Privacy Breach Leaks Confidential Student Files to a Pupil's iPad
Imagine that you head an organization that makes a mistake and incidentally exposes personal details of quite a few innocent individuals. It is undoubtedly an unpleasant and embarrassing experience, but people can draw a lot of conclusions about you from the way you handle the situation. Today we'll take a look at one recent privacy breach, see how the affected organization responded, and find out if this is the way to go about things.
On Friday, the Herald Sun wrote about a 14-year-old girl that attends the Manor Lakes P-12 College in Wyndham Vale, a suburb of Melbourne, Australia, who recently found some very interesting information on her iPad. The girl, which will remain unnamed, was browsing through her Google Docs folder when she uncovered extensive physical and psychological profiles of around 30 students that attend the same school.
Most of the profiles included color photos of the students in addition to details on potential health issues, whether or not there's a tendency for aggression, evidence of problems at home, a risk of self-harm, and many other things that shouldn't really be in the Google Docs folder of a 14-year-old girl.
School in Melbourne, Australia: "A 14-year-old girl hacked us!"
The girl did the right thing and told the school about it. Instead of thanking her and busying themselves with trying to understand what went wrong, the school officials pointed the finger at her.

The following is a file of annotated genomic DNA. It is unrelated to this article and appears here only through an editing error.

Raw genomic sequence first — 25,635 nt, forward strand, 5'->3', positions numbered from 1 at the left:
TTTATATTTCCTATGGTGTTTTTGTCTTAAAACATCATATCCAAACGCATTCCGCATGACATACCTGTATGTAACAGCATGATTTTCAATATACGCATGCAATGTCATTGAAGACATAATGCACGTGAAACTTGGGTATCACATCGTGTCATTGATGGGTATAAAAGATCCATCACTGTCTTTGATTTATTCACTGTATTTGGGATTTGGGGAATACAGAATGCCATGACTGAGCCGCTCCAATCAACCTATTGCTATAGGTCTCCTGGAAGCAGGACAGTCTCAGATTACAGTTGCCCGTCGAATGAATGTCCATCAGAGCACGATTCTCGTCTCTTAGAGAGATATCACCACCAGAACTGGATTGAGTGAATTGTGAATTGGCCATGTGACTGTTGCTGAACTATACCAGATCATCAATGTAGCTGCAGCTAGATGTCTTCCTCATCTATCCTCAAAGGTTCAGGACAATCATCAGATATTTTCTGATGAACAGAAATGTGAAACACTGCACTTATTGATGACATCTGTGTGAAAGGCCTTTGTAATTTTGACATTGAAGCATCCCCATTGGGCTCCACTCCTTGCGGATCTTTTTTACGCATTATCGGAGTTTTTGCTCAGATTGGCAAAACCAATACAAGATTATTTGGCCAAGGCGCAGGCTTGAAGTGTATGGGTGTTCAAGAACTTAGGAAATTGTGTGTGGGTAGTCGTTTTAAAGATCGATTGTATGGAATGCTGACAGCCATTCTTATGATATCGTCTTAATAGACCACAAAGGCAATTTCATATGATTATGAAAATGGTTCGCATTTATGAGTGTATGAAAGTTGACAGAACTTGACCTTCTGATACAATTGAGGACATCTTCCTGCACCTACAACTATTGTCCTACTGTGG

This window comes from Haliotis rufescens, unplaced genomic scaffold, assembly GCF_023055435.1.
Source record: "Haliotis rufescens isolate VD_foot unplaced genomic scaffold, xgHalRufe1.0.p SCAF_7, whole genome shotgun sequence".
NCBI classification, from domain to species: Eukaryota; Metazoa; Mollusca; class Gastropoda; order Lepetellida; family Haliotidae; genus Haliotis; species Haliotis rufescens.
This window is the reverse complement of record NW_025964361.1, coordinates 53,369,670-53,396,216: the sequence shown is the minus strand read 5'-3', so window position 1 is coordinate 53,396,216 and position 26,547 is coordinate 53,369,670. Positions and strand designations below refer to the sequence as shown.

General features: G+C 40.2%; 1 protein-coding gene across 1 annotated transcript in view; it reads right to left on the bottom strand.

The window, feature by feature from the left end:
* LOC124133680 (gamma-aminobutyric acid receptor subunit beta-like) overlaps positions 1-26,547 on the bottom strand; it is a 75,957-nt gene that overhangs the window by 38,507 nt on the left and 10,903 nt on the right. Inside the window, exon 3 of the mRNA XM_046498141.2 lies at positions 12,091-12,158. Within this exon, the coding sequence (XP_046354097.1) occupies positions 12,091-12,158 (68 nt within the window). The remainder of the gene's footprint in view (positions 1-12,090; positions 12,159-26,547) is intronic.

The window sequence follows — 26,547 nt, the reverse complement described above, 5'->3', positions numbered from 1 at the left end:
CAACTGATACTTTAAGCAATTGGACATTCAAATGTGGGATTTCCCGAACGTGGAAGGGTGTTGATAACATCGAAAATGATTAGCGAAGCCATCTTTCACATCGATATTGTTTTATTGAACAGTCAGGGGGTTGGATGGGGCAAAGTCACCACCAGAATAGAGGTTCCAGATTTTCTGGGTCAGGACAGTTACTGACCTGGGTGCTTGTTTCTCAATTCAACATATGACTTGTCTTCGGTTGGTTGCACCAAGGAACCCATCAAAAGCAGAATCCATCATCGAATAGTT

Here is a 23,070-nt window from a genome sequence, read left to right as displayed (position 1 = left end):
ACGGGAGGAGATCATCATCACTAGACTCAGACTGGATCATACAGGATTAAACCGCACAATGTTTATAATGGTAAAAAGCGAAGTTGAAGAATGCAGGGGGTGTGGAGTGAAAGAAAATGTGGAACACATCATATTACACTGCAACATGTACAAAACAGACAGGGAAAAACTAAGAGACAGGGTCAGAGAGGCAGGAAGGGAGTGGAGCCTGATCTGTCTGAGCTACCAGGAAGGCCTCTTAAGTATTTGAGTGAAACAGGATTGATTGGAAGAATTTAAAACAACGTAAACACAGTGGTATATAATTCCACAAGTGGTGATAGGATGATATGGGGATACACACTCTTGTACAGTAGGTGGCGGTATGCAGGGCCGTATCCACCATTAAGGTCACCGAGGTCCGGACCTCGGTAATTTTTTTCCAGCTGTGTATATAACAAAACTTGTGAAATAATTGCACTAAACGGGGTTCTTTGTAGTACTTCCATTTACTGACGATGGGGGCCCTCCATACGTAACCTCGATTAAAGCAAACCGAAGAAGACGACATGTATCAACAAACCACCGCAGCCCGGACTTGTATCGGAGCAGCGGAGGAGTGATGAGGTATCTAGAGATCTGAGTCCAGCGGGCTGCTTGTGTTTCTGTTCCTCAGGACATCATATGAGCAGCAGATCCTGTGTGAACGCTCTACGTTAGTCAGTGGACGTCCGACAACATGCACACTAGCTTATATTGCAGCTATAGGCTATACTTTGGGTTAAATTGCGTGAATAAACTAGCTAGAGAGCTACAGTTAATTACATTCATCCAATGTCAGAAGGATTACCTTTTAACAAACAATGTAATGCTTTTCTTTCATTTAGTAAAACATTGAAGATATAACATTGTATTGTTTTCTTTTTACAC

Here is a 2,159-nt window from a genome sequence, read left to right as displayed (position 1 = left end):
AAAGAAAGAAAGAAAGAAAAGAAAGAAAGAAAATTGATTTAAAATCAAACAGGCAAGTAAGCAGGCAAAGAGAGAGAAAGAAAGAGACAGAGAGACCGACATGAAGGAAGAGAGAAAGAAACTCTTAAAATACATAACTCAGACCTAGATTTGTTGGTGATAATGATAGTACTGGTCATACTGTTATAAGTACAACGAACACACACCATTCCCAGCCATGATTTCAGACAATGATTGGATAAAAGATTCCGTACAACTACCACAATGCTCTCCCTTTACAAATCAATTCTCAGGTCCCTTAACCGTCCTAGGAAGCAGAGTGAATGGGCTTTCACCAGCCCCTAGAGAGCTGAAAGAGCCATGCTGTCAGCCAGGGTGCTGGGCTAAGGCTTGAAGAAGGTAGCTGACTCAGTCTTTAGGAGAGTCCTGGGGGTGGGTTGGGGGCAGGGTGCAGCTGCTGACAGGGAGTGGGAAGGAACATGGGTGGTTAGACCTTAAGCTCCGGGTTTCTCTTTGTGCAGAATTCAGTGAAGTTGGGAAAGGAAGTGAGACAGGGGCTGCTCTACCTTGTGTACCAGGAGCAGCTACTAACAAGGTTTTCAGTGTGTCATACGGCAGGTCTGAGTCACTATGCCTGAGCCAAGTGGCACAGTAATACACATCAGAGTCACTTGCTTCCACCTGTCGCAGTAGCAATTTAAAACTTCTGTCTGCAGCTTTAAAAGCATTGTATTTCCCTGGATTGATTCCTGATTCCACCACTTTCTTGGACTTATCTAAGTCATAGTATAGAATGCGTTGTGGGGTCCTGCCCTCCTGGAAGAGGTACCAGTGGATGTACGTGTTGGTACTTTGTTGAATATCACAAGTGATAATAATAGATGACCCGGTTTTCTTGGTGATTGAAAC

The girl was accused of hacking, and she was repeatedly asked how the document came into her possession. When she couldn't provide a satisfactory answer, the school officials "figured it out" by themselves. They told her father that she did it when she borrowed a teacher's laptop for a school task.
Common sense: "Did she, really?"
It must be said that many of the Guy Fawkes mask enthusiasts start "hacking" into things in their teens – a period when mischief is often on the agenda anyway. Even if we presume that the 14-year-old girl fits the profile of a hacker, however, we mustn't overlook one more thing.
Apparently, not a single school official stopped for a moment to think: "If she really did steal the file, then why is she coming back to let us know about it?" This is especially strange considering the fact that there's a very simple, extremely plausible explanation that could bust the mystery wide open.
Of course, we should point out that we don't know all the details. We do know how the Google Docs tool works, though. There's a share button which lets you share certain documents either with specific people, with everyone in an organization, or with the whole world. Did someone fat-finger the Share button by any chance?
We don't know. What we do know is that after the school demanded further interrogation of the girl, her father got fed up and complained to the Australian Department of Education and Training. After an investigation, the Department apologized to the family and said that the leak was caused by human error. The girl was never at fault.
Organizations that somehow end up losing sensitive data are often under enormous pressure to figure out what happened exactly and to rectify the issue as quickly as possible. This is no excuse for jumping the gun with the attribution, especially when they're blaming a serious privacy breach on a 14-year-old student.